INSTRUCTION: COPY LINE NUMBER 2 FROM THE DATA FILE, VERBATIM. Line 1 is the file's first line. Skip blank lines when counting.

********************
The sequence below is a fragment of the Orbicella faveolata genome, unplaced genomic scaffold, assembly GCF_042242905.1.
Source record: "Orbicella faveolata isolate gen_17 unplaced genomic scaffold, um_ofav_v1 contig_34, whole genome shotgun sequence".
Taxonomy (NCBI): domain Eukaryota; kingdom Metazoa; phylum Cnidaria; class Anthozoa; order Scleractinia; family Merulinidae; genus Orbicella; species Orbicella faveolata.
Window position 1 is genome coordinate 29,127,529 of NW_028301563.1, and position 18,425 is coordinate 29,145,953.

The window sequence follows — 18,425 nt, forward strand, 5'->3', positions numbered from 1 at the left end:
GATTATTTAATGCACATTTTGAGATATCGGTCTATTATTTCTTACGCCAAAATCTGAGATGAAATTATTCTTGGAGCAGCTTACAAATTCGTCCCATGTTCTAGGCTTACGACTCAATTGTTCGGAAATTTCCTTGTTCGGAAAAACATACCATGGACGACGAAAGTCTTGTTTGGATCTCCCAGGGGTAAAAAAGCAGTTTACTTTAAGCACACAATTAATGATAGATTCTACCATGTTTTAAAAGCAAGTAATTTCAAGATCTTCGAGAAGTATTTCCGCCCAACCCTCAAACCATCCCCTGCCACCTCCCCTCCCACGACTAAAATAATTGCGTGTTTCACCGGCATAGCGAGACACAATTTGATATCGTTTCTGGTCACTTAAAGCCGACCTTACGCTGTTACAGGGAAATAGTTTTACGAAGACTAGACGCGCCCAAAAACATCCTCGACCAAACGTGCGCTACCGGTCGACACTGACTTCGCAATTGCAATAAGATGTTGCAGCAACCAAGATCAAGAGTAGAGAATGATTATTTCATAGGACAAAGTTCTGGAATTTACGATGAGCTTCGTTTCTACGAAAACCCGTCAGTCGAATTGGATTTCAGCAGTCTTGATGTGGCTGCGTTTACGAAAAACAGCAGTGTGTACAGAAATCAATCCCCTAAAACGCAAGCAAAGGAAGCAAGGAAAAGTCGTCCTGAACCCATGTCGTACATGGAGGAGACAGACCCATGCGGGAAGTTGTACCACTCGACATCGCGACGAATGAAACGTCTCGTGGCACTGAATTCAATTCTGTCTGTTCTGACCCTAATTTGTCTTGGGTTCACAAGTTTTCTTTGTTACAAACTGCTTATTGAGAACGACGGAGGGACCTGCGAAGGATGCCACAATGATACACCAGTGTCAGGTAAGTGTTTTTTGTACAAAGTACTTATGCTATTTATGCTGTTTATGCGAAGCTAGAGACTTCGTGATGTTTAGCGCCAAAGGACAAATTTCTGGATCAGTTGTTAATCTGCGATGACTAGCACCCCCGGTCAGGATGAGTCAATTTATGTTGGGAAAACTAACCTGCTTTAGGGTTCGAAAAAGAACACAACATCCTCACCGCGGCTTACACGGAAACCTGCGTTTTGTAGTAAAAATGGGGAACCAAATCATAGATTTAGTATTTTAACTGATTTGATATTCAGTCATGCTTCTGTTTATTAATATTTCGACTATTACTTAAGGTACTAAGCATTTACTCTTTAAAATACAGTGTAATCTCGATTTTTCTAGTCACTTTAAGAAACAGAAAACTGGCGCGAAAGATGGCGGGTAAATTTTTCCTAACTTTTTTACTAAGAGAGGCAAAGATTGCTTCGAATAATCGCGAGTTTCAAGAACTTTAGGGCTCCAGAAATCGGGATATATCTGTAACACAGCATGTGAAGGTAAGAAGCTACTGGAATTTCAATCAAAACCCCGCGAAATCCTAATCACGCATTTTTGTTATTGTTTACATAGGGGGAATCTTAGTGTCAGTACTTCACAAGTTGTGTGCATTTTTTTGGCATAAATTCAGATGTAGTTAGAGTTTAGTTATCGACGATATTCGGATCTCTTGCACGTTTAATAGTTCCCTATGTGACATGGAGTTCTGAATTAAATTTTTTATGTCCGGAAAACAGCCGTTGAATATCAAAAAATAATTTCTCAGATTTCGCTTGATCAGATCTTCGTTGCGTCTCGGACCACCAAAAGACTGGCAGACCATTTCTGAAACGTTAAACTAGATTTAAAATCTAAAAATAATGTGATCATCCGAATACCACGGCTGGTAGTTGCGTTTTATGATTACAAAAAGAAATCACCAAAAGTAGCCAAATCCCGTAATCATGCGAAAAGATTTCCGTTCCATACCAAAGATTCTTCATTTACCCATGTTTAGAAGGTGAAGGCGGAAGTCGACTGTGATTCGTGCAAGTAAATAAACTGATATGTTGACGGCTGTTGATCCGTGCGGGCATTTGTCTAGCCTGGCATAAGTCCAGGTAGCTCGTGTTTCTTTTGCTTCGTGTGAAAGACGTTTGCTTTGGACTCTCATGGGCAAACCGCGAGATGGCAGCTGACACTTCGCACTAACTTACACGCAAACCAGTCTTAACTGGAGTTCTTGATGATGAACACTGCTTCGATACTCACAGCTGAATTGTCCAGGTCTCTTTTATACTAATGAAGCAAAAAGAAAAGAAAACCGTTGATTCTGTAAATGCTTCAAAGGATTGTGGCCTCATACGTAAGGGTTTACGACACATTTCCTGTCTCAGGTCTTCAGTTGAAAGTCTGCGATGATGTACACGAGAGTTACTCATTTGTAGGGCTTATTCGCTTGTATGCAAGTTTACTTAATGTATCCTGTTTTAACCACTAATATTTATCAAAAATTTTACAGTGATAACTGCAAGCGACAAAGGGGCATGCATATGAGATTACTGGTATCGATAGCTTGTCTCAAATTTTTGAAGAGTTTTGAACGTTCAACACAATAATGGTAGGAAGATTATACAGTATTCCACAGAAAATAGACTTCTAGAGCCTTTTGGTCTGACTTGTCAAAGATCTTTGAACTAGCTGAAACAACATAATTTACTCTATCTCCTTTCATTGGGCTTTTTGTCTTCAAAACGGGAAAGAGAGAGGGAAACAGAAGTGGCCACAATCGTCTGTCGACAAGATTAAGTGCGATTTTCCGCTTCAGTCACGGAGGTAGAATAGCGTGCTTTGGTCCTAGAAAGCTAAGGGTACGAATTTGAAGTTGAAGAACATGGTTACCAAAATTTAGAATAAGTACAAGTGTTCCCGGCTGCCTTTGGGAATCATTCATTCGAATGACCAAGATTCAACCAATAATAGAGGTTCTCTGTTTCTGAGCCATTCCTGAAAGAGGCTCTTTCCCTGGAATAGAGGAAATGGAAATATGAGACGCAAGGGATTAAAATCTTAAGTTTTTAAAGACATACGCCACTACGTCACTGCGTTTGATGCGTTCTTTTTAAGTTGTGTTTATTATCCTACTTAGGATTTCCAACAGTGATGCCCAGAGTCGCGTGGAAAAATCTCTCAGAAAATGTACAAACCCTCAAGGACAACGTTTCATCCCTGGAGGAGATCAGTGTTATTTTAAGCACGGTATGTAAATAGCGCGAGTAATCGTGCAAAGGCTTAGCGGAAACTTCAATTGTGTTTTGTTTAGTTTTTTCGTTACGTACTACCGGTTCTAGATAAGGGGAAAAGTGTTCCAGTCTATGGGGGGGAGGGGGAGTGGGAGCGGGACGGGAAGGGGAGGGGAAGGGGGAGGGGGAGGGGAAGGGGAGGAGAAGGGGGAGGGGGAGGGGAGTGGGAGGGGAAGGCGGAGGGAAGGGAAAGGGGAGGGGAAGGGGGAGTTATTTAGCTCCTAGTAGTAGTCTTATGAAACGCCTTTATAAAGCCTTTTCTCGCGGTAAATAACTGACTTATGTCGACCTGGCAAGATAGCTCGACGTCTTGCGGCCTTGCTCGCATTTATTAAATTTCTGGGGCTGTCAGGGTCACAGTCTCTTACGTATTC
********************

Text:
Source record: "Orbicella faveolata isolate gen_17 unplaced genomic scaffold, um_ofav_v1 contig_34, whole genome shotgun sequence".